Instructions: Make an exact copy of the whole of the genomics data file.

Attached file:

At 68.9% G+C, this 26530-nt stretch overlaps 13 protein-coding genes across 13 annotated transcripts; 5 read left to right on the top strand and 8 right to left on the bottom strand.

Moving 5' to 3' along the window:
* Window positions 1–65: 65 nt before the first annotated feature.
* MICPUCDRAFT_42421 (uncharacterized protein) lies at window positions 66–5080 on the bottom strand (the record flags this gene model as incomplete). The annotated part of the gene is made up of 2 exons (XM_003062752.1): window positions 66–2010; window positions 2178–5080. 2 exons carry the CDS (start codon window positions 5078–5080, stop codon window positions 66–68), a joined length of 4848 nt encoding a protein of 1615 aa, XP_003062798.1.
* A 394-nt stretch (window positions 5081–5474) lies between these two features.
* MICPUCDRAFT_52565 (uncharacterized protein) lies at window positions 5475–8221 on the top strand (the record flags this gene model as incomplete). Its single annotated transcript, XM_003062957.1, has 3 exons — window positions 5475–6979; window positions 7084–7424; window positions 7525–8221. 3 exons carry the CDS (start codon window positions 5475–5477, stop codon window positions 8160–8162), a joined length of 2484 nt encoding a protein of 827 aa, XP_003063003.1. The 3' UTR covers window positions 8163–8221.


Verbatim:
At 68.9% G+C, this 26530-nt stretch overlaps 13 protein-coding genes across 13 annotated transcripts; 5 read left to right on the top strand and 8 right to left on the bottom strand.

Moving 5' to 3' along the window:
* Window positions 1–65: 65 nt before the first annotated feature.
* MICPUCDRAFT_42421 (uncharacterized protein) lies at window positions 66–5080 on the bottom strand (the record flags this gene model as incomplete). The annotated part of the gene is made up of 2 exons (XM_003062752.1): window positions 66–2010; window positions 2178–5080. 2 exons carry the CDS (start codon window positions 5078–5080, stop codon window positions 66–68), a joined length of 4848 nt encoding a protein of 1615 aa, XP_003062798.1.
* A 394-nt stretch (window positions 5081–5474) lies between these two features.
* MICPUCDRAFT_52565 (uncharacterized protein) lies at window positions 5475–8221 on the top strand (the record flags this gene model as incomplete). Its single annotated transcript, XM_003062957.1, has 3 exons — window positions 5475–6979; window positions 7084–7424; window positions 7525–8221. 3 exons carry the CDS (start codon window positions 5475–5477, stop codon window positions 8160–8162), a joined length of 2484 nt encoding a protein of 827 aa, XP_003063003.1. The 3' UTR covers window positions 8163–8221.